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When you make the connection, it's like the chemistry takes care of itself...

I want to call attention to what was, for me, the standout mix of Global Goa 2: Kunal AKA Tree Tribe's set. http://soundcloud.com/treetribe/ggp2

It really exemplifies what Goa Trance was about in the period of 1995-1997; hypnotic and tunneling, generous with layers but never overblown, carefully composed and engineered, and full of novel sounds and colorful melodies. Some tracks are more organic and tribal, others more futuristic and industrial, while some just defy classification (check the video-arcade cyber-rock of Masa's "Xembala"), and the DJ weaves the whole techno-tapestry into something that is -- it's a cliche, but for once it's true -- bigger than the sum of its parts.

Probably gonna post some non-trance, non-synthpop (egads!) for a while after this. In any case, enjoy the noise!

/plug/ BTW, my own GG mix can still be downloaded from here: http://goatranch.com/2012/03/24/global-goa-party-2-the-mixes/ /plug/
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In 2 days, there'll be a special event: the second Global Goa Party! And you can all attend :) For 15 hours, di.fm's goa/psy channel will be given over to retro psytrance from 1996 and earlier, with the flow of a 'real' nighttime party.

I think we have some fantastic sets in store; whether it's an evening, night, sunrise or morning timeslot*, these DJs know exactly how to deliver the right vibe, and it's a real honor to be included among them. Switch on, tune in and drop by!

(*note: the broadcast starts at 8PM British time, so it'll be an earlier or later Goa party for the rest of us)
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Continuing the psytrance assault, here are the first contemporary tracks (2011!), and the first example of the "full-on" sound that has dominated trance dancefloors in recent years.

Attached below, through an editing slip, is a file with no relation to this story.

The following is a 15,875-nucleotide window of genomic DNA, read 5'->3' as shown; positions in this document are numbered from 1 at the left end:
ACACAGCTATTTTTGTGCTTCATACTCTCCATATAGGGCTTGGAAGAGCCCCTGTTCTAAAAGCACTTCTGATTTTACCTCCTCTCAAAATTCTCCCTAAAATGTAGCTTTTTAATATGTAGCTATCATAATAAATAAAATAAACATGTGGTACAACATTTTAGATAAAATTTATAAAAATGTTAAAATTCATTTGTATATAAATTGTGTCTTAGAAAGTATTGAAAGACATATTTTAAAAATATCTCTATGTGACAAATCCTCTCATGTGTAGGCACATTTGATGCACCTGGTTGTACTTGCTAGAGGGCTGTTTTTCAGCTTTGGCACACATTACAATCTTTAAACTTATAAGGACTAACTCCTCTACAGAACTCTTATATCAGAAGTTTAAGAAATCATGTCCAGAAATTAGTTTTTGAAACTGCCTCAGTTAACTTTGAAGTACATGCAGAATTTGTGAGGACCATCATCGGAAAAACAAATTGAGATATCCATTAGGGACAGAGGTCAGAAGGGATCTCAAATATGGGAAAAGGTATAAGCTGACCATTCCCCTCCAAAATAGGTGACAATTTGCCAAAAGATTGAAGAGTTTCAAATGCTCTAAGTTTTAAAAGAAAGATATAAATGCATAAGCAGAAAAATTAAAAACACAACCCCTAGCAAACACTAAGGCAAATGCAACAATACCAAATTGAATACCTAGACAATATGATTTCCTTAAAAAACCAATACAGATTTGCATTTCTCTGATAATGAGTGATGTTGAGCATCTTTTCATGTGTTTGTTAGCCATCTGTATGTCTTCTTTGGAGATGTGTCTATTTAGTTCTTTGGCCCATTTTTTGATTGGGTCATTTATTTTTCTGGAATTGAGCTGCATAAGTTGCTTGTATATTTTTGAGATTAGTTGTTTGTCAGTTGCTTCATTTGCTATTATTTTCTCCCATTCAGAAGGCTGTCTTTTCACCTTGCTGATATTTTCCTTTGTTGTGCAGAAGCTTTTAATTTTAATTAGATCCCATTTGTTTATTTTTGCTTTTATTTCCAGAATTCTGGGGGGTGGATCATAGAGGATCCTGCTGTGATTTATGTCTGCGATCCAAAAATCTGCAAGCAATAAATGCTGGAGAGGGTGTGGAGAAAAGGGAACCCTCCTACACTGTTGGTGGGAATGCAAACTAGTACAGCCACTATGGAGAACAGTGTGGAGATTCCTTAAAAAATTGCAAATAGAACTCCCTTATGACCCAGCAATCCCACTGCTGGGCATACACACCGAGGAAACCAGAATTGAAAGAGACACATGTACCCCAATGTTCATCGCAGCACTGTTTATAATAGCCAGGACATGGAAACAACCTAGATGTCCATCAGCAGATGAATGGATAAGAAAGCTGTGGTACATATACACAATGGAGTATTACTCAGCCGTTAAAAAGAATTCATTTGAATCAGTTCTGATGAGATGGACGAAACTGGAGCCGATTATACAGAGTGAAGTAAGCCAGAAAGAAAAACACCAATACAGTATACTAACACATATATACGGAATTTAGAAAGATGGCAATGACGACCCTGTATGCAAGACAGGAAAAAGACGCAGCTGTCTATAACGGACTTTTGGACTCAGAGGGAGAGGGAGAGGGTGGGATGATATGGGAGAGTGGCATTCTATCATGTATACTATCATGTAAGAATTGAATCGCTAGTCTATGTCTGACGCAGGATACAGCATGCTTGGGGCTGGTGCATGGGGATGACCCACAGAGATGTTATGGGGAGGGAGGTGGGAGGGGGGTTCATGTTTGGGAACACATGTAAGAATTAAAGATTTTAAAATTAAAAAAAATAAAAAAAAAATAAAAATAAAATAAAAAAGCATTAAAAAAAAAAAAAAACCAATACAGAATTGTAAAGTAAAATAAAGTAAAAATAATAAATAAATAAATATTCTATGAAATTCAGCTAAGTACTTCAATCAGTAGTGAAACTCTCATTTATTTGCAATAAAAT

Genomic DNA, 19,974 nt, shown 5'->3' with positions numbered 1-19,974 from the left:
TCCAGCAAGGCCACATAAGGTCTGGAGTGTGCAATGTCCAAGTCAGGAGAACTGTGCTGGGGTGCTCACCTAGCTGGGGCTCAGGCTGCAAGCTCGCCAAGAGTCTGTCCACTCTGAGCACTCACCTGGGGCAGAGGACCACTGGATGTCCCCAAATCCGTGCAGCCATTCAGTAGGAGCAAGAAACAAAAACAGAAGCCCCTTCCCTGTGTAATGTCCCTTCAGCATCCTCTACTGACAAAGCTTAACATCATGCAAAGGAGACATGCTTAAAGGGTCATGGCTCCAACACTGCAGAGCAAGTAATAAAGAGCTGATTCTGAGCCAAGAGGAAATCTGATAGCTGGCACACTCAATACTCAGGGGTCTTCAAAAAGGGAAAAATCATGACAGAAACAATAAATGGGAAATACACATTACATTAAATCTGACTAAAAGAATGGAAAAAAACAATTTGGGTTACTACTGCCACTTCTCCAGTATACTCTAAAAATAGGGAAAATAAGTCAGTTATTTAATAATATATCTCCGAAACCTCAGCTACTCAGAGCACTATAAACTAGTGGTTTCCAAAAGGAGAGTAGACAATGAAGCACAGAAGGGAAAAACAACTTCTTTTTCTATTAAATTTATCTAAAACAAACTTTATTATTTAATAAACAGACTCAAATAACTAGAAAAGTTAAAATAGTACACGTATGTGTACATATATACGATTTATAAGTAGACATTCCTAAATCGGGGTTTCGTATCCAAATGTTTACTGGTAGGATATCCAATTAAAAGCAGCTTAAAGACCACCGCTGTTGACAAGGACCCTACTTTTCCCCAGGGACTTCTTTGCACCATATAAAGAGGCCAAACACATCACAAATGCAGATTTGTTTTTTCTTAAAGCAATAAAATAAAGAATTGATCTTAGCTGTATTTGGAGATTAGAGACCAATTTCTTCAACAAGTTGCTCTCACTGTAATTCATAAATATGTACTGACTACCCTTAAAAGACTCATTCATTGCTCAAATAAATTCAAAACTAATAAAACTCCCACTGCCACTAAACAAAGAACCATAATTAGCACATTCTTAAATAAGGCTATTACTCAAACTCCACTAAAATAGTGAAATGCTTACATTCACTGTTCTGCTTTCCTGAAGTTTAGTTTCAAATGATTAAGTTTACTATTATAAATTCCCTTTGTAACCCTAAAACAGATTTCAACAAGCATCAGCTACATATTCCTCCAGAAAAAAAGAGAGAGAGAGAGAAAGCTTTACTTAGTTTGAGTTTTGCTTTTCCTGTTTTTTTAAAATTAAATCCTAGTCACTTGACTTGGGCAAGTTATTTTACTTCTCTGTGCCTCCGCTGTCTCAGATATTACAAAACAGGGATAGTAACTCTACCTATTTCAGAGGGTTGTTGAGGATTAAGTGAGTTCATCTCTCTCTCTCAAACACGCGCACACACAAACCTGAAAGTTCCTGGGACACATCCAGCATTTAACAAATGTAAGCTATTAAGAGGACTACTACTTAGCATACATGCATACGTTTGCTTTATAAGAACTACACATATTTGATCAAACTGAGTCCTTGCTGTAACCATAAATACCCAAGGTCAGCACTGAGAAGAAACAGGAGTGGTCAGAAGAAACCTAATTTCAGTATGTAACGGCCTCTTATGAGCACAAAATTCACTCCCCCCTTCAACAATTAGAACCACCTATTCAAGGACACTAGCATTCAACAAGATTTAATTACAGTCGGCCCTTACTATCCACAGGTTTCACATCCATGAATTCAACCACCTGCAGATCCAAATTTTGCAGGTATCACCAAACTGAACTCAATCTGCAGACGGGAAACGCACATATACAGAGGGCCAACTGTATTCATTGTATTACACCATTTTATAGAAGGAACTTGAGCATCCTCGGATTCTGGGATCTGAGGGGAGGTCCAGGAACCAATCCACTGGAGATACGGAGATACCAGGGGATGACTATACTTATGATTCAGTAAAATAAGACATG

I don't normally post this kind of music -- it's "straighter" than the old school psytrance I love -- but the musical ideas herein lift them above the rest of the fodder. "Backup" is a surprisingly mature track, with lots of melody, no cheesy buildups, and a genuine sense of otherworldliness. "The Bomb", meanwhile, pushes the cheddar factor a bit, but still sucks me in with its liquid-neon melodic lines.
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Nephilim Records released some classy (and very dark) Goa in their time. Xploring Inner Space was perhaps the darkest of their stable, with a no-nonsense industrial attitude. A track from their double CD, "Broken Spirals" will curl your hair and put toes on your chest. ;)
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Good old Goa for today... this time it's a French-Danish production from 1997. Deep as you like, with the sort of baroque sonic design, squeaky analog melodies, and didg-like bass groove that you don't hear much of in psytrance anymore.
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Tech-trance emerged in the late nineties as an alternative to the more organic and cluttered psychedelic trance sound. Here, German tech-trancers Mittelstandskinder Ohne Strom bring us a darkly melodic track from their 1999 album "Bug", with cold string washes and layers of buzzing, snarling, electric noise. Tightly interlocked percussion keeps the proceedings funky, synth bass bobs and weaves through an assortment of patterns, and it all gets down in a peculiar post-apocalyptic kind of way; if the T-800s from the first Terminator movie ever threw a rave, this is what they might shake exoskeleton to.
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And here's the later period. At the end of the 88-90 videos you can hear where techno started to become trance, and at the end of the 91-94 videos you can hear the beginnings of psytrance, with a harder acid sound driving the synth layers.

1988-1990 )

1991-1994 )
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A musical role model of mine, little known outside of the psytrance scene, is Laurent, the French DJ who introduced electronic music (1) to the beaches of Goa, India and played there regularly during the years of 1983-1993.

Part of the hippie traveller wave that flocked to Goa beginning in the 60s and 70s, Laurent took the early sounds of electronic dance music and, through a combination of clever track selection and customized digital tape edits, turned it into a futuristic form of sixties psychedelia. The extended edit wasn't a new thing (it had been done back in the days of disco), but he realized that by cutting out vocals and extending passages with nothing but synthesizers and drum machines you could create a ritualistic atmosphere, one especially suited to the Goa environment. An environment that was awash with acid and chillums, shot through with mystical trappings, and set outdoors in beautiful nature. As well as his editing skills, his collection and knowledge of music was beyond extensive, tapping a global network of friends for music that came from everywhere and every style. He drew from rock, dub, electrofunk, disco, new wave, industrial, house, experimental art-pop, and American techno from Chicago and Detroit. He would also incorporate European forms of techno -- like trance, the genre he helped create -- and in doing so, he eventually became part of a feedback loop going from Goa DJs to studio musicians and back again.